Mother M. Francis McGuigan
Bridget Mary Magdalen McGuigan (1842-1923), known in religious life as Sister Mary Francis McGuigan, was born on 16 January 1842 in Braidwood, New South Wales. Bridget was the second of ten daughters born to John McGuigan, a pioneering pastoralist of the Monaro District and his wife Ellen McGuigan, née Foran.
In 1856, Bridget and her older sister Mary were sent as boarders to be educated by the Benedictine Sisters at the Convent of the Presentation of the Virgin, in Rydalmere. While there, Bridget encountered Sister Mary Alphonsus Unsworth, a Sister of Charity who was convalescing at the time and would be the one who influenced Bridget’s decision to join the Order. Bridget felt attracted by the gentle ways of the visitor and made a mental resolution that she would one day become a Sister of Charity.
On 22 July 1861, Bridget McGuigan entered the Sisters of Charity at St Vincent’s Convent in Potts Point and was professed on 21 April 1864, taking the religious name of Sister (Sr) Mary Francis.
During her novitiate, Sr Mary was sent to train and teach at St Vincent’s Primary School, on Victoria Street in Darlinghurst. She was quickly recognised as a gifted educator as well as a skilful administrator and within a year became the headmistress of St Vincent’s School, continuing in this role until 1881. She maintained the school at a consistently high standard.
At the 1882 General Chapter, Sr Mary was elected Superior General of the Sisters of Charity, the first Australian-born Superior General of the Religious Sisters of Charity of Australia. The title ‘Mother’ was given to the head superior of Religious Sisters because of their “motherly care” in both spiritual and temporal care, of both the Congregation, the Sisters and their ministries. This title was kept even when the Superior General completed their term in office. Mother M Francis remained in this position until 1920.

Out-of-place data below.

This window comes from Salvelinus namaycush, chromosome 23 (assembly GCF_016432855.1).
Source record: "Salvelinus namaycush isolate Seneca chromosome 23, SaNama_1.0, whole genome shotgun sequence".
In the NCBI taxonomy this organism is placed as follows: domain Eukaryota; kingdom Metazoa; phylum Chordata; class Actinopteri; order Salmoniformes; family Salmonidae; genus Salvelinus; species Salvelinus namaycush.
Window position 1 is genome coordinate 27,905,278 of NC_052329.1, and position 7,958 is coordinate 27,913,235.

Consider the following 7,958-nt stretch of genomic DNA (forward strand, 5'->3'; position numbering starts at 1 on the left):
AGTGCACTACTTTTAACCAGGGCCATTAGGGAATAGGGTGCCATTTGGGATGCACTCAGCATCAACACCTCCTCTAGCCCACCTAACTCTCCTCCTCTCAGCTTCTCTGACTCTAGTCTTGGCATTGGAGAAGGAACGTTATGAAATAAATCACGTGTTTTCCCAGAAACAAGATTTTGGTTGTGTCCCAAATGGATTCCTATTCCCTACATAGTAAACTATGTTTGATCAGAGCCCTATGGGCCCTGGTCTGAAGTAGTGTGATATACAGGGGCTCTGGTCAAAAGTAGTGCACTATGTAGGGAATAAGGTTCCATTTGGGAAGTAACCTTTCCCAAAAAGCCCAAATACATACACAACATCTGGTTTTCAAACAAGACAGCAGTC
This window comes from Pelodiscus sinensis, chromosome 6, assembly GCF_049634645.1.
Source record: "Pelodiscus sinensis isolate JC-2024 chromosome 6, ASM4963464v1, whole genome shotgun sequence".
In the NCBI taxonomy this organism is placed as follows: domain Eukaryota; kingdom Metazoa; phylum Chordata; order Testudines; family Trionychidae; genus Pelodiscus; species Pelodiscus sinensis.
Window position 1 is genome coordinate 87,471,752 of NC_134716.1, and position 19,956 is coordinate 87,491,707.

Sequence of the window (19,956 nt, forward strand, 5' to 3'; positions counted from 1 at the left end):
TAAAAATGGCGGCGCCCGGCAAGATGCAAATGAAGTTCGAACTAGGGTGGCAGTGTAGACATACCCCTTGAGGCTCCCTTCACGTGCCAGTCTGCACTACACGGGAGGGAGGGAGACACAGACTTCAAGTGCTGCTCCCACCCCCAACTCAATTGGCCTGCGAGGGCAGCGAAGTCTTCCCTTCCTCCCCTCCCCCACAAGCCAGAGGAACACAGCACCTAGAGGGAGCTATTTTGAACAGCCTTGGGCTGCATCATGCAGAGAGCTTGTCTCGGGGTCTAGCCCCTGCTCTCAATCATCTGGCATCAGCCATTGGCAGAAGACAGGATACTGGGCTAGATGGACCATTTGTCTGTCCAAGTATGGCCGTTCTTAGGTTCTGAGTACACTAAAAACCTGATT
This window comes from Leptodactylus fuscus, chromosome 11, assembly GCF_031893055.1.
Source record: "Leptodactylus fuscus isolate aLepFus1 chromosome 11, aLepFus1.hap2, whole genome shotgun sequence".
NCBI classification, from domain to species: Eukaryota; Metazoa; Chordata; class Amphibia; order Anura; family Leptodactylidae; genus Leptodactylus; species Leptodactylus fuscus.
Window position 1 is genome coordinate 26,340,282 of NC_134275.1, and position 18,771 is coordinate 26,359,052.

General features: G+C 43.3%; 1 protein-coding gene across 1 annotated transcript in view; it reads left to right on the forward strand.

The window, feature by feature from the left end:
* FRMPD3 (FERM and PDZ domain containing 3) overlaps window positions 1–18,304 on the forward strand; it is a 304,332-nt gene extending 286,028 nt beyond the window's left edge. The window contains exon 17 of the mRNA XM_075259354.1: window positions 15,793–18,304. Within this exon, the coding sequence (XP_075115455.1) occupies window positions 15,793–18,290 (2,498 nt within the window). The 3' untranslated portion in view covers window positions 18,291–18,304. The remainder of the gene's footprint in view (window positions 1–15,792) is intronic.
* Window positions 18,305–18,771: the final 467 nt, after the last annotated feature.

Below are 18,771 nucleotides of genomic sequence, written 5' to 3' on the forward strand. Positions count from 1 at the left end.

While under her leadership, the Congregation grew exponentially, from 44 to more than 400 members, allowing the order to expand its teaching and nursing ministries in Queensland, New South Wales, Victoria and Tasmania.
In 1914 she celebrated her Golden Jubilee, the first Australian born Sister of Charity to do so. After a short retirement, she succumbed to heart complications and died on 27 October 1923. She was laid to rest in the Chapel of St Vincent’s Chapel in Potts Point. At her funeral, Archbishop Kelly noted in relation to Mother M. Francis McGuigan’s leadership that, “The small seed sown in far-off days by the pioneer Sisters of Charity, was under her guidance to grow and flourish.”
Described as being tall with an expressive countenance and stately deportment, Mother M. Francis radiated a strong presence both as a junior Sister and as Superior General. Her authority was firm but gentle, guided by her strong sense of piety and justice.
Mother M. Francis McGuigan oversaw and guided the Sisters of Charity through a period of great change and growth. Despite being constrained by limited resources, further divided between the teaching and nursing apostolates, she was able to establish and staff schools and hospitals throughout New South Wales, Victoria and Tasmania.
St Vincent’s Private Hospital Sydney was opened in 1909 under the leadership of Mother M. Francis – a hospital that would provide compassionate care and financial support through its surplus to fund the Public Hospital. Our hospital honours Mother M. Francis for her vision and courage and has named the East Wing of the St Vincent’s Private Hospital in her honour.
The Story of Mother M. Francis McGuigan is provided through the courtesy of the Archives of the Congregation of the Sisters of Charity of Australia.